Mixed media artist Judy Chicago is widely credited as being the mother of the feminist art movement in the United States, devoting much of her career to exploring what it means to be female and to be a female artist.
Chicago established the first feminist art program in the country at Fresno State University in California in 1970 and has written more than a dozen books about art history and feminism.
In July, Chicago turned 75 and art institutions around the globe organized events to mark her milestone birthday.
In the U.S., celebrations continue with four major exhibitions -- running almost concurrently -- in New York, Santa Fe, Oakland, California and now at Denver’s RedLine art gallery.
Unlike most other art shows devoted to the artist’s work, Redline’s “Surveying Judy Chicago: 1970 - 2014” takes in the entire five-decade span of Chicago’s career and the breadth of her creative output.
Among the artworks on display are Chicago's “Plate Line Studies.”
The collection of drawings form the basis for Chicago’s monumental 1979 work “The Dinner Party.” The large-scale installation is widely viewed as one of the most iconic pieces of feminist art ever created -- as well as the artist’s magnum opus. “The Dinner Party” is permanently housed in New York at the Brooklyn Museum of Art.
The sheer size of “The Dinner Party” is striking.
The enormous, mixed-media installation stretches 42 feet long and is 48 feet deep. It consists of three narrow tables configured into the shape of a triangle and adorned with white linens and a 39-place dinner setting. Each setting features intricately decorated plates, silverware and other trappings of a formal dinner party to represent prominent historical and mythological female figures.
Chicago says this juxtaposition of grandness and delicateness is intentional.
“There are not very many major museums you can walk into and see a major work and know it was done by a woman,” Chicago says. “This is indisputable when you walk into the ‘Dinner Party.’”
But “The Dinner Party” represents only a fraction of Chicago’s artistic scope.
Beyond china painting and fiber craft, the renowned artist has worked in a variety of mediums during her 50-year career, including many that may be viewed as “macho” or “masculine” disciplines like pyrotechnics and auto-body painting.
In the 1960s, Chicago went to auto-body school to learn airbrushing. She was the sole female in a class of around 250 students.
She also apprenticed with a pyrotechnics company in the early 70s. And, more than 40 years later, the artist produced three fireworks shows. The first one took place in Pomona, California over a college football field in 2012. Chicago mounted two more shows this summer in Brooklyn and Oakland.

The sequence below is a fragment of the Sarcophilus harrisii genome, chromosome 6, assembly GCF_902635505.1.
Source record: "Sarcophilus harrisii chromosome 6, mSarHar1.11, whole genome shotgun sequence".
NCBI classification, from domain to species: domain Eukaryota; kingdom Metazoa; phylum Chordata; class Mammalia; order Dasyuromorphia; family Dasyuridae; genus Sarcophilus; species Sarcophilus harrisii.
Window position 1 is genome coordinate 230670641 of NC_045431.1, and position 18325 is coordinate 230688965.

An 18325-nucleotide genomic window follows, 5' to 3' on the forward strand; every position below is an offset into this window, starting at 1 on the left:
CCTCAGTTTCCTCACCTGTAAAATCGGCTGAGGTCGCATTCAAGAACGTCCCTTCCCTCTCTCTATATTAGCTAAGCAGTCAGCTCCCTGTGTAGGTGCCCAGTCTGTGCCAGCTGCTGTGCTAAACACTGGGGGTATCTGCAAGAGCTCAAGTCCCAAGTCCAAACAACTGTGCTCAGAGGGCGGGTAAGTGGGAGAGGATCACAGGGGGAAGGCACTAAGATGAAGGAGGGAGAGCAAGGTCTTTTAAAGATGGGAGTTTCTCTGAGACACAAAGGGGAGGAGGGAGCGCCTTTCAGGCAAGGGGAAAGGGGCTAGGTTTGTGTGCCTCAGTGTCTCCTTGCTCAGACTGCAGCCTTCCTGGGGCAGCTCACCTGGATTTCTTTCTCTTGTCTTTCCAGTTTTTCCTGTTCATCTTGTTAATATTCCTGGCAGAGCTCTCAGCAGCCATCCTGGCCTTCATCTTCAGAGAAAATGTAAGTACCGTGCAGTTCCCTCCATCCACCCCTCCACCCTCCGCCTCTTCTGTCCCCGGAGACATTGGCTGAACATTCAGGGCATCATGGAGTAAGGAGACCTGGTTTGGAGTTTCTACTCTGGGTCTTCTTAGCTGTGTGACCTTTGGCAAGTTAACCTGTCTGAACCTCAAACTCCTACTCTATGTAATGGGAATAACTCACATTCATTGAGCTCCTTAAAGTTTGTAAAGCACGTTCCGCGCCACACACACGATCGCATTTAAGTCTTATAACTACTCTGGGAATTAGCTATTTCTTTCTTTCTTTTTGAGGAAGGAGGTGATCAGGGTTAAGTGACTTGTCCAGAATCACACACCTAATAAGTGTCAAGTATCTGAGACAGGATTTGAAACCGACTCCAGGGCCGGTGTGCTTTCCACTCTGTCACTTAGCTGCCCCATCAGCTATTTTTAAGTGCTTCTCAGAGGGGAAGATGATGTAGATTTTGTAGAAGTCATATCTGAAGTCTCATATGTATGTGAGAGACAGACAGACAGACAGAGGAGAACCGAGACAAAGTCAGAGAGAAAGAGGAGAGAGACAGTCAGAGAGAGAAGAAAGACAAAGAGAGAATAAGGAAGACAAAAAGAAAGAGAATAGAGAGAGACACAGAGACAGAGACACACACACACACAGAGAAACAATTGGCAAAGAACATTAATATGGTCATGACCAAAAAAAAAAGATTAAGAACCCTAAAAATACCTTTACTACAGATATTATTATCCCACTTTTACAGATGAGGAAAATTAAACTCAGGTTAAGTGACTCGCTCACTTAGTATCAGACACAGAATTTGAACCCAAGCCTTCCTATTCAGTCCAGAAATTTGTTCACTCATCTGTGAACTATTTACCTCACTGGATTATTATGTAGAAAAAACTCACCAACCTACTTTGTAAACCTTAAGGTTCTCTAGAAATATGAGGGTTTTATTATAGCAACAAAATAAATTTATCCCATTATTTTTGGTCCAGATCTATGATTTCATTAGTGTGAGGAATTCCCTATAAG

Chicago says she has never let gender dictate how her pursues her art.
“I’ve never allowed what is appropriate for women to stand in my way, or what’s appropriate for art to stand in my way of exploring a technique if it seemed appropriate to my expressive desire,” Chicago says.
While there will be no fireworks at the RedLine exhibition, the show celebrates Chicago’s breadth of vision and skill, from the hexagonal airbrushed forms of her early “Pasadena Lifesavers” series, to more recent bronze and glass sculptures of heads and hands.
CPR arts editor Chloe Veltman caught up with Chicago last week while she was in town for the opening at RedLine. The artist spoke about her influences, process and views on arts education.
Here’s a preview of the interview:
CPR: Suddenly there are all these exhibitions and -- even though you’ve been exhibiting your work throughout your career -- people are starting to realize there’s so much more to Judy Chicago than “The Dinner Party.” Do you think “The Dinner Party” overshadowed the rest of your art, or are there other reasons why people didn’t know about this other work you were doing?
Judy Chicago: A million people saw “The Dinner Party” as it traveled around the world. Since it has been housed at the Brooklyn Museum’s Sackler Center for Feminist Art, “The Dinner Party” accounts for 20 percent of the museum’s traffic. That means, in seven years, 700,000 people have seen “The Dinner Party.” And there’s a lot of writing about it. So, on one hand, it’s simply so visible. But I went to a Morris Louis show in Santa Fe -- he was a stain painter famous for these paintings called “The Veils.” I looked at the wall text and “The Veils” were created in two years of his career, but that’s all we know about his work. So I’m not the only artist that has happened to.
CPR: Some of your early work on display at RedLine are images from the “Pasadena Lifesavers” series. What do these images say about your views about yourself and femininity more generally?
Judy Chicago: I did “Pasadena Lifesavers” 1969 to 1970. Then I was very involved in exploring color and how color could create emotive states. They represent a transition between my abstract, minimal early work, which I was trying to fuse with my developing consciousness of wanting to create a feminist art practice, wanting to be able to be myself as a woman artist at a time that it was unthinkable and unacceptable. Through the 60s, the guys used to tell me all the time, “You can’t be a woman and an artist too.” Well, I set out to be both a woman and an artist.